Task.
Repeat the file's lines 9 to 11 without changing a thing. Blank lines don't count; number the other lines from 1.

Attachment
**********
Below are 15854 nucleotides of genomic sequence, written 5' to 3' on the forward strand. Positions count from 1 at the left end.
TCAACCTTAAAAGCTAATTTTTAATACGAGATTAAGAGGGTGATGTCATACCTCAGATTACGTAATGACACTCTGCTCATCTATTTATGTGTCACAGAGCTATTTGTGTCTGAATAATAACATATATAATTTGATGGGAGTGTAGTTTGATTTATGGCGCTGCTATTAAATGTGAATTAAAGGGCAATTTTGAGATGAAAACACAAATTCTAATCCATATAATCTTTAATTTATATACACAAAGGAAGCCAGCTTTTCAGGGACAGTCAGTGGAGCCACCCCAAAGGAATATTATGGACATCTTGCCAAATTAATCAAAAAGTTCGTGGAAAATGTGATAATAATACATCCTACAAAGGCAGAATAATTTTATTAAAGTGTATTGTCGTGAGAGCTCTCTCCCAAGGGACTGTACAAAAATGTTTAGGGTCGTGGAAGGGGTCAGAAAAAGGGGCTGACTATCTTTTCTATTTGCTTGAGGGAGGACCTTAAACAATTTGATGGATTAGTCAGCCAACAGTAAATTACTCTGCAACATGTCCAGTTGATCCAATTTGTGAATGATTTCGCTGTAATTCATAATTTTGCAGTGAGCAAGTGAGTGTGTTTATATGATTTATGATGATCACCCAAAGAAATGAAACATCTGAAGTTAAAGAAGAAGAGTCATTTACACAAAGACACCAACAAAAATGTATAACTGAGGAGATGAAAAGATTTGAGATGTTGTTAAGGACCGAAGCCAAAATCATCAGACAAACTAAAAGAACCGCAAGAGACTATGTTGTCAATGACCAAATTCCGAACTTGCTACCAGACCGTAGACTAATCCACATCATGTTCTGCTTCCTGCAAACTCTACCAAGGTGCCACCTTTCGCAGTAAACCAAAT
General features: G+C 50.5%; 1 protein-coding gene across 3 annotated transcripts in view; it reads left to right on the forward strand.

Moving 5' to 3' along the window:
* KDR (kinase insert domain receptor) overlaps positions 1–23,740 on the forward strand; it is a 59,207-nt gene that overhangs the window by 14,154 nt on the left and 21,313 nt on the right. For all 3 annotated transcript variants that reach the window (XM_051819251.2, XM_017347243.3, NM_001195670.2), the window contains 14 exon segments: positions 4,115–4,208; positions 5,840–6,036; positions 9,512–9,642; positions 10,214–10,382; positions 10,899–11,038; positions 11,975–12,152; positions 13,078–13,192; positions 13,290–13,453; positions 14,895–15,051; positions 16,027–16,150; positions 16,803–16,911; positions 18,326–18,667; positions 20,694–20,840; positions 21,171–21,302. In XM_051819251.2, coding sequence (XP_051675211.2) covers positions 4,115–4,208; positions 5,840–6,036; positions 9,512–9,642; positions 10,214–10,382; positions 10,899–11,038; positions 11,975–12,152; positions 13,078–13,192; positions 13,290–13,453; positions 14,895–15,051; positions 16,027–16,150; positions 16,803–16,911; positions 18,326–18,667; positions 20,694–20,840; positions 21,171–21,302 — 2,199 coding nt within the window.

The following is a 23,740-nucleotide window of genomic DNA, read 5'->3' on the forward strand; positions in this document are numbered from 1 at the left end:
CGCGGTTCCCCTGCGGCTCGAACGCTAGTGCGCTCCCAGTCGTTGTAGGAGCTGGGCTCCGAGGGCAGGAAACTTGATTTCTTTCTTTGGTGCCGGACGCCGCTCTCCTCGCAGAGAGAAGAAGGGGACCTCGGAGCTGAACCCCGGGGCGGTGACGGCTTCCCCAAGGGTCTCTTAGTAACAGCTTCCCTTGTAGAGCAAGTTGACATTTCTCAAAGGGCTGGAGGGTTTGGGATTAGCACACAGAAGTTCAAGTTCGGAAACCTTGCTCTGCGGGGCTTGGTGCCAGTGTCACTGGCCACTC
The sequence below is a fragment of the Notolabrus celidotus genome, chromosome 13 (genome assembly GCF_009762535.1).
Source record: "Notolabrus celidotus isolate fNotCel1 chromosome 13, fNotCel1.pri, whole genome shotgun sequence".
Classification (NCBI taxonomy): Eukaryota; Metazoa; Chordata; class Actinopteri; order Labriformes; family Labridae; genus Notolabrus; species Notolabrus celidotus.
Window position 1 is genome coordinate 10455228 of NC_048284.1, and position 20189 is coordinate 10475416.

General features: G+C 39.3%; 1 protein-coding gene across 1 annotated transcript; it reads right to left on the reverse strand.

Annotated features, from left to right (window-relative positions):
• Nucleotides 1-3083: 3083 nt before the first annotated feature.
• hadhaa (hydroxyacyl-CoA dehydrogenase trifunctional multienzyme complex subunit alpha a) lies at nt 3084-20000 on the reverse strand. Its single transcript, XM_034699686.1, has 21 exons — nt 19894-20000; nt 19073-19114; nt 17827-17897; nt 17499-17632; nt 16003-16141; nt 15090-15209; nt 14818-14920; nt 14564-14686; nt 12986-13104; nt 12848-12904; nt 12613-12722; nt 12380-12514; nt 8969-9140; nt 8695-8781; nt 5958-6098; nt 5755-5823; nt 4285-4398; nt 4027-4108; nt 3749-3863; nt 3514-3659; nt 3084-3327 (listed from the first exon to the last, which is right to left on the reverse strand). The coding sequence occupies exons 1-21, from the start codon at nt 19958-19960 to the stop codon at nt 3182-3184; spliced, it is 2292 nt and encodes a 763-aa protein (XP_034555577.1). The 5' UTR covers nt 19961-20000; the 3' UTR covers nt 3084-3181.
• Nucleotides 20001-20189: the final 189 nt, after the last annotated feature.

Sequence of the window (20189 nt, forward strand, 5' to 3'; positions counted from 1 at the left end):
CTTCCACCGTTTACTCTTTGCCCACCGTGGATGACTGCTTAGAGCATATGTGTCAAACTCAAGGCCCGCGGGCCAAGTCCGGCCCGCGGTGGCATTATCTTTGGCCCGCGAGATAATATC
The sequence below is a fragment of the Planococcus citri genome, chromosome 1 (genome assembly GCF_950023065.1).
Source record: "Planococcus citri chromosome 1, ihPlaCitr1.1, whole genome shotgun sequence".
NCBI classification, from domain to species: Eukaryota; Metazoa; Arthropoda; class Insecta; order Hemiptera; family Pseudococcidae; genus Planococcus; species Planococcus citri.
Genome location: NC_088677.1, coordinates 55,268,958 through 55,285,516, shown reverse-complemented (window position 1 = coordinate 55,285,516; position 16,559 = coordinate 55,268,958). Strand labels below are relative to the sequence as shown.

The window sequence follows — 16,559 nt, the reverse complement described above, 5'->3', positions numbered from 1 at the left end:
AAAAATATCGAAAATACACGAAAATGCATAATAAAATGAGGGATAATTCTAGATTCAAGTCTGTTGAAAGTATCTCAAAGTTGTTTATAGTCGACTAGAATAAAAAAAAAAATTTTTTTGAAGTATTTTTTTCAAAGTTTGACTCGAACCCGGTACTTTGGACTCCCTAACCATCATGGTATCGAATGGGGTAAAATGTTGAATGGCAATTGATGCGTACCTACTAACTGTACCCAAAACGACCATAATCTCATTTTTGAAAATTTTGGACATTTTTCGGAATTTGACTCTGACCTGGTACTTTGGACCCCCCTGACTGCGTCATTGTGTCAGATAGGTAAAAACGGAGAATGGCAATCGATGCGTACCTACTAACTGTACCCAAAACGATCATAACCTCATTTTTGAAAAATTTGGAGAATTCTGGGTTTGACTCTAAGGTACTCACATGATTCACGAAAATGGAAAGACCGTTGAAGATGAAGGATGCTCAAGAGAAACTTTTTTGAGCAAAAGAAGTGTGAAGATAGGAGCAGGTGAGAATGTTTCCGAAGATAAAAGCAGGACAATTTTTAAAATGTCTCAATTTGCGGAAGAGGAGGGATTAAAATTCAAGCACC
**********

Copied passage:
Source record: "Notolabrus celidotus isolate fNotCel1 chromosome 13, fNotCel1.pri, whole genome shotgun sequence".
Classification (NCBI taxonomy): Eukaryota; Metazoa; Chordata; class Actinopteri; order Labriformes; family Labridae; genus Notolabrus; species Notolabrus celidotus.
Window position 1 is genome coordinate 10455228 of NC_048284.1, and position 20189 is coordinate 10475416.